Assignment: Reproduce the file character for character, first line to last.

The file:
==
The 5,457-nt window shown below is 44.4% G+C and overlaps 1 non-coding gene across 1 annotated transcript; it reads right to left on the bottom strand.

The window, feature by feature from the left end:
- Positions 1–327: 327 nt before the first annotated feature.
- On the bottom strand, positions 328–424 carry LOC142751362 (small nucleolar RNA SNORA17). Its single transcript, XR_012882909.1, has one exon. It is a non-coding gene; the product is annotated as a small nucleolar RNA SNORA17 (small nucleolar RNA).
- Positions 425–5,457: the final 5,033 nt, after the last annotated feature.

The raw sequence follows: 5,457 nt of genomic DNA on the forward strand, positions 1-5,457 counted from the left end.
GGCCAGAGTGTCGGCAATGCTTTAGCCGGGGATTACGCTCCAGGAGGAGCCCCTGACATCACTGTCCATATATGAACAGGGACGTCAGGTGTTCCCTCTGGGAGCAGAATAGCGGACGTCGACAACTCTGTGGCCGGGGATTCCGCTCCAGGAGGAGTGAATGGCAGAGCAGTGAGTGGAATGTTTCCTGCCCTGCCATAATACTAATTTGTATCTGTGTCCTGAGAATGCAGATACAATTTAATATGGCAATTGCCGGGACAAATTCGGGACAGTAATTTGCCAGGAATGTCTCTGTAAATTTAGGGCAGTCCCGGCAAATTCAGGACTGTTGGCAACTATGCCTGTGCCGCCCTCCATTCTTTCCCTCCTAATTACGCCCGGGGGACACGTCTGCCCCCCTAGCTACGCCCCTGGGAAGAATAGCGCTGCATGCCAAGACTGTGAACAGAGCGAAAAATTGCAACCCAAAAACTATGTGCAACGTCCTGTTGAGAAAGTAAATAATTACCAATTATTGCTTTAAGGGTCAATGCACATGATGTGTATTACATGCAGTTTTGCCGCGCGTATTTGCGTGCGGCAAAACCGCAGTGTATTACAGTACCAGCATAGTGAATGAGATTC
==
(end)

The 5,457-nt window shown below is 44.4% G+C and overlaps 1 non-coding gene across 1 annotated transcript; it reads right to left on the bottom strand.

The window, feature by feature from the left end:
- Positions 1–327: 327 nt before the first annotated feature.
- On the bottom strand, positions 328–424 carry LOC142751362 (small nucleolar RNA SNORA17). Its single transcript, XR_012882909.1, has one exon. It is a non-coding gene; the product is annotated as a small nucleolar RNA SNORA17 (small nucleolar RNA).
- Positions 425–5,457: the final 5,033 nt, after the last annotated feature.

The raw sequence follows: 5,457 nt of genomic DNA on the forward strand, positions 1-5,457 counted from the left end.
GGCCAGAGTGTCGGCAATGCTTTAGCCGGGGATTACGCTCCAGGAGGAGCCCCTGACATCACTGTCCATATATGAACAGGGACGTCAGGTGTTCCCTCTGGGAGCAGAATAGCGGACGTCGACAACTCTGTGGCCGGGGATTCCGCTCCAGGAGGAGTGAATGGCAGAGCAGTGAGTGGAATGTTTCCTGCCCTGCCATAATACTAATTTGTATCTGTGTCCTGAGAATGCAGATACAATTTAATATGGCAATTGCCGGGACAAATTCGGGACAGTAATTTGCCAGGAATGTCTCTGTAAATTTAGGGCAGTCCCGGCAAATTCAGGACTGTTGGCAACTATGCCTGTGCCGCCCTCCATTCTTTCCCTCCTAATTACGCCCGGGGGACACGTCTGCCCCCCTAGCTACGCCCCTGGGAAGAATAGCGCTGCATGCCAAGACTGTGAACAGAGCGAAAAATTGCAACCCAAAAACTATGTGCAACGTCCTGTTGAGAAAGTAAATAATTACCAATTATTGCTTTAAGGGTCAATGCACATGATGTGTATTACATGCAGTTTTGCCGCGCGTATTTGCGTGCGGCAAAACCGCAGTGTATTACAGTACCAGCATAGTGAATGAGATTC